IÑIGO MANGLANO-OVALLE

Иньиго Manglano-Оваллье

source: cgrimes

Born in 1961 in Madrid, Spain
Lives and works in Chicago, IL
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source: artistsrespondorg

Iñigo Manglano-Ovalle was born in 1961, in Madrid, Spain, and currently lives and works in Chicago, Illinois. He received B.A. degrees in Art and Art History as well as Latin American and Spanish literature from Williams College in Williamstown, Massachusetts in 1983. In 1989, he completed his M.F.A. degree in sculpture from The School of The Art Institute of Chicago. Manglano-Ovalle investigates diverse subjects such as technology; climate; immigration; and the global impact of social, political, environmental, and scientific systems. Often working in partnership or employing technical experts across multiple disciplines (including engineering, architecture, genomics, and climatology), Manglano-Ovalle produces objects that are often technically complex, formally captivating, and conceptually engaging. His early work focused on collaborative explorations with young people in his hometown of Chicago, which led to the founding in 1993 of Street-Level Youth Media, a community arts organization for youth. Across multiple independent projects executed during the same period, Manglano-Ovalle explored a multifaceted and socially focused approach to art making, blending layered concepts with a variety of materials both typical and unorthodox. Incorporating objects such as identification cards in Assigned Identities (1991) or automobile tires in Flotilla (1991), Manglano-Ovalle made reference to the difficulties surrounding illegal immigration into the United States. In the sculptural works Bloom (1995–96) and Subwoofer (1995), Manglano-Ovalle utilized ballistic gelatin, firearms, and car sound systems to explore notions of violence and division. His noted film trilogy Le Baiser/The Kiss (1999), Climate (2000), and In Ordinary Time (2001) focused on the architecture of Mies van der Rohe and the implications of Modernism. More recently, he has employed genomic and meteorological methodologies to explore issues of race, identity, and the promise and threat of technology in works such as Cloud Prototype No. 1 (2003) and Portrait of a Young Reader (2006).

Manglano-Ovalle has exhibited his work at acclaimed institutions both nationally and internationally. Selected one-person exhibitions include Focus: Iñigo Manglano-Ovalle, The Art Institute of Chicago (2005); The Krefeld Suite, Museum Haus Esters and Haus Lange, Krefend, Germany (2005); Iñigo Manglano-Ovalle, El Museo de Arte Contemporáneo de Monterrey and Museo Tamayo Arte Contemporáneo, Mexico City (2004); Iñigo Manglano-Ovalle, Sala de Exposiciones de la Fundación “la Caixa,” Madrid, Spain (2003); White Flags, Barcelona Pavilion, Fundació Mies van der Rohe, Barcelona, Spain (2002); and Balsero, Museum of Contemporary Art, Chicago (1997), among many others. Group exhibitions include Documenta 12, Kassel, Germany (2008), the Liverpool Biennial (2004 and 2006); Moving Pictures, Solomon R. Guggenheim Museum, New York and Guggenheim Museum, Bilbao, Spain (2002 and 2003); Tempo, Museum of Modern Art, New York (2002); Bienal de São Paulo, São Paulo, Brazil (1998); and the Whitney Biennial, Whitney Museum of American Art, New York (2000).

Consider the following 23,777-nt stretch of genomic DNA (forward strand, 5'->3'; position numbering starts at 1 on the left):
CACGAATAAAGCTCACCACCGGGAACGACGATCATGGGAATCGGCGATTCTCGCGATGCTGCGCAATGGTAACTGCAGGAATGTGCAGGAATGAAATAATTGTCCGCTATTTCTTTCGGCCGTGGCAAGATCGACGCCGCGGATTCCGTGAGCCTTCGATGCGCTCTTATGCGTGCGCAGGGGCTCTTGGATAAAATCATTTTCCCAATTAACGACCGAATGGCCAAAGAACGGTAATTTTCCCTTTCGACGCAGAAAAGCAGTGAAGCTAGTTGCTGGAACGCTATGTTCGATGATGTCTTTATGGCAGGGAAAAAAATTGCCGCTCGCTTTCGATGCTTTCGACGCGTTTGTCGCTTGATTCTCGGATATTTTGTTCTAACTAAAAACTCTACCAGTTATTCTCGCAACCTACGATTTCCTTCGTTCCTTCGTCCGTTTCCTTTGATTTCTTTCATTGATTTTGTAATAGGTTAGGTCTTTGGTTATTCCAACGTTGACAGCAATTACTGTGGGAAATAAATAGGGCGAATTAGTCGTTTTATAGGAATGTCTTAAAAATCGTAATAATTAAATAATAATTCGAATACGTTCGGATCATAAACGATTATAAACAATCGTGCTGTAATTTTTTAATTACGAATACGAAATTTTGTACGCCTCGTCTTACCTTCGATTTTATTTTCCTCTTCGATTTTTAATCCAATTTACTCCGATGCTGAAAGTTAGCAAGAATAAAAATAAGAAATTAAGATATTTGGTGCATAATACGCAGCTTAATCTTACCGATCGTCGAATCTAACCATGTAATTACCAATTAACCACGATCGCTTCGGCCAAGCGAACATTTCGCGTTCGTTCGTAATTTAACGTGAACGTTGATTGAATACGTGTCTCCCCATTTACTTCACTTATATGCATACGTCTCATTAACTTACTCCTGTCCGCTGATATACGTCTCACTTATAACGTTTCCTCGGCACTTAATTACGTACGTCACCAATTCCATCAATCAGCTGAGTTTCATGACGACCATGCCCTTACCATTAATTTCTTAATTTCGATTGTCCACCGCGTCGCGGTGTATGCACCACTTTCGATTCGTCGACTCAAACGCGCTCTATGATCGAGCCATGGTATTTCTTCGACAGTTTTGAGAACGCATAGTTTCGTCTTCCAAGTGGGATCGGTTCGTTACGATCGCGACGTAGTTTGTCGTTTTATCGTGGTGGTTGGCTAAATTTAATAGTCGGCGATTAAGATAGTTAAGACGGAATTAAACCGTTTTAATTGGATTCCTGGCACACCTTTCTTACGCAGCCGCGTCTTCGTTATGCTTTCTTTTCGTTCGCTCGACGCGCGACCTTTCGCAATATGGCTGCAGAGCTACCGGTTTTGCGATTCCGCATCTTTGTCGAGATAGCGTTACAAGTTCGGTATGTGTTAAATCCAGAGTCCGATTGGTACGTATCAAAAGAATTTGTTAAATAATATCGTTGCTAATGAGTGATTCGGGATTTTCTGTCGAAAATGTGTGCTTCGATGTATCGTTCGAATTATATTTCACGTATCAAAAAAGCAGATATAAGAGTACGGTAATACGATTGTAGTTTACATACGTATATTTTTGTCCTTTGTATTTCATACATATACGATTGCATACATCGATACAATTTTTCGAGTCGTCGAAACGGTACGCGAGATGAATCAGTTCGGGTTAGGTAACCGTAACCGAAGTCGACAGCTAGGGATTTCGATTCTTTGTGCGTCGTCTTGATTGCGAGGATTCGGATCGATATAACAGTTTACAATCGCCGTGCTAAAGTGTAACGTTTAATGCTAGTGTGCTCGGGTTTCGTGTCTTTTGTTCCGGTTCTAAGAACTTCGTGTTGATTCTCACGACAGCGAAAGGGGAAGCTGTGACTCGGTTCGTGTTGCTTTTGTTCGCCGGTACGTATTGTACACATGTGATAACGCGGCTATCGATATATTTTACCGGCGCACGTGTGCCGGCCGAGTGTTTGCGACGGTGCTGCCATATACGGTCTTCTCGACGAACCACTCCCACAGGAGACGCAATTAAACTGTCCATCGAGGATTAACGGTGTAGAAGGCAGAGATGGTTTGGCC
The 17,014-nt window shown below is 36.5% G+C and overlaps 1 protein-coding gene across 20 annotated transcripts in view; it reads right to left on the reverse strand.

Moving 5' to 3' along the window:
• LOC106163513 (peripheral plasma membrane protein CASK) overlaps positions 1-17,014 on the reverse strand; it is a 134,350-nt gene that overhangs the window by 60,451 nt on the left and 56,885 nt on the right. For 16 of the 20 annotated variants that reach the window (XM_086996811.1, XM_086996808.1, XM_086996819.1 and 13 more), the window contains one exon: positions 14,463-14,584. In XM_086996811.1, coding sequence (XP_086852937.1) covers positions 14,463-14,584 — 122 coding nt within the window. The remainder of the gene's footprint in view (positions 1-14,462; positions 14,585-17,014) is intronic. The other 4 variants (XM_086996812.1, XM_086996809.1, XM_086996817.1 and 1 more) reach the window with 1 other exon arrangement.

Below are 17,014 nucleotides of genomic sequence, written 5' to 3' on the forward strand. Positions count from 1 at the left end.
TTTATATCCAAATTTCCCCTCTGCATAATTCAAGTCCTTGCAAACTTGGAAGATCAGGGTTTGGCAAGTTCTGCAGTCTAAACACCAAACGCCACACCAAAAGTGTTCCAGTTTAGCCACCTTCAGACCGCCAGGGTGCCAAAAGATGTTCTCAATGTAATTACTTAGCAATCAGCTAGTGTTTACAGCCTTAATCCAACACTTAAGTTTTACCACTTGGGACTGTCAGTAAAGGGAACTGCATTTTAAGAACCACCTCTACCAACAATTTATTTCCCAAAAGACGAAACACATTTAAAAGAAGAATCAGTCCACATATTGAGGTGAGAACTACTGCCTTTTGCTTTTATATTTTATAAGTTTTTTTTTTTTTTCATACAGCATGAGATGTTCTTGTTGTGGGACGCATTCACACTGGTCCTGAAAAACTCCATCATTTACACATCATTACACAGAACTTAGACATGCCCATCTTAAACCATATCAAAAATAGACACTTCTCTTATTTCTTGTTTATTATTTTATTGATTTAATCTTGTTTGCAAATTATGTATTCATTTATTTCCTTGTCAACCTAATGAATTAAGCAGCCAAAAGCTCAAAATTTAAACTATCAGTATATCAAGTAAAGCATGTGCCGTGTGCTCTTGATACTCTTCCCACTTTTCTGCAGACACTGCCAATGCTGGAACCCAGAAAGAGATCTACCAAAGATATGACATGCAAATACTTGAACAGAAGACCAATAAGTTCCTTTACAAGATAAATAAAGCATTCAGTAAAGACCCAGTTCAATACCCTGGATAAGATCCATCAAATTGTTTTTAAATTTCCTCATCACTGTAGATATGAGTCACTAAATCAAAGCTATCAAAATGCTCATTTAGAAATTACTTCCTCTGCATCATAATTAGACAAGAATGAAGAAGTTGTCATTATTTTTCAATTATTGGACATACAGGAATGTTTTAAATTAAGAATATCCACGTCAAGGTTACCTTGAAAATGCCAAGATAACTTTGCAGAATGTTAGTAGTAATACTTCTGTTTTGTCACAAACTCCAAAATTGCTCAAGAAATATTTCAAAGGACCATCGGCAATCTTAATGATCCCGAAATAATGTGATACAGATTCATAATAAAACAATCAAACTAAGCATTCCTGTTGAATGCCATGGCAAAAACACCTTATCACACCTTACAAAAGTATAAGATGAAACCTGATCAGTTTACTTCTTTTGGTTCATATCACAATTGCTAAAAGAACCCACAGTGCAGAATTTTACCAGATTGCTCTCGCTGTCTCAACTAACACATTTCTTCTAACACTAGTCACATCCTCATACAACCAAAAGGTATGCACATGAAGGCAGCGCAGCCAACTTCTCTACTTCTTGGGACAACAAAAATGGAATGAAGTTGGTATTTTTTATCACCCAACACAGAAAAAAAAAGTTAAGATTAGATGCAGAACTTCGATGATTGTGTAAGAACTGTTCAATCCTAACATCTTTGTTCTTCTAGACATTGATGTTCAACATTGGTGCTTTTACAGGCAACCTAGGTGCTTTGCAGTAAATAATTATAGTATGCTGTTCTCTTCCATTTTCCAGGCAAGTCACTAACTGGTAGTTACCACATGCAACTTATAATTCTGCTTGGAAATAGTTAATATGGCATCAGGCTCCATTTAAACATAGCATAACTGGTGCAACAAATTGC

He has received the Richard H. Driehaus Foundation Individual Artist Award (2008), the John D. and Catherine T. MacArthur Foundation fellowship (2001), the Media Arts Award from the Wexner Center for the Arts (1997), and a National Endowment for the Arts fellowship (1995).

He is represented by Max Protetch Gallery, New York, and Galeria de Arte Soledad Lorenzo, Madrid.
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source: pbsorg

Iñigo Manglano-Ovalle was born in Madrid, Spain, in 1961, and was raised in Bogotá, Colombia, and Chicago, Illinois. He earned a BA in art and art history, and a BA in Latin American and Spanish literature, from Williams College (1983), and an MFA from the School of the Art Institute of Chicago (1989). Manglano-Ovalle’s technologically sophisticated sculptures and video installations use natural forms such as clouds, icebergs, and DNA as metaphors for understanding social issues such as immigration, gun violence, and human cloning. In collaboration with astrophysicists, meteorologists, and medical ethicists, Manglano-Ovalle harnesses extraterrestrial radio signals, weather patterns, and biological code, transforming pure data into digital video projections and sculptures realized through computer rendering. His strategy of representing nature through information leads to an investigation of the underlying forces that shape the planet, as well as points of human interaction and interference with the environment. Manglano-Ovalle’s work is attentive to points of intersection between local and global communities, emphasizing the intricate nature of ecosystems. He has received many awards, including a John D. and Catherine T. MacArthur Foundation Award (2001) and a Media Arts Award from the Wexner Center for the Arts, Columbus, Ohio (1997–2001), as well as a fellowship from the National Endowment for the Arts (1995). He has had major exhibitions at the Rochester Art Center, Minnesota (2006); the Art Institute of Chicago (2005); Museo de Arte Contemporáneo de Monterrey, Mexico (2003); Cleveland Center for Contemporary Art (2002); and Museum of Contemporary Art, Chicago (1997). Manglano-Ovalle lives and works in Chicago, Illinois.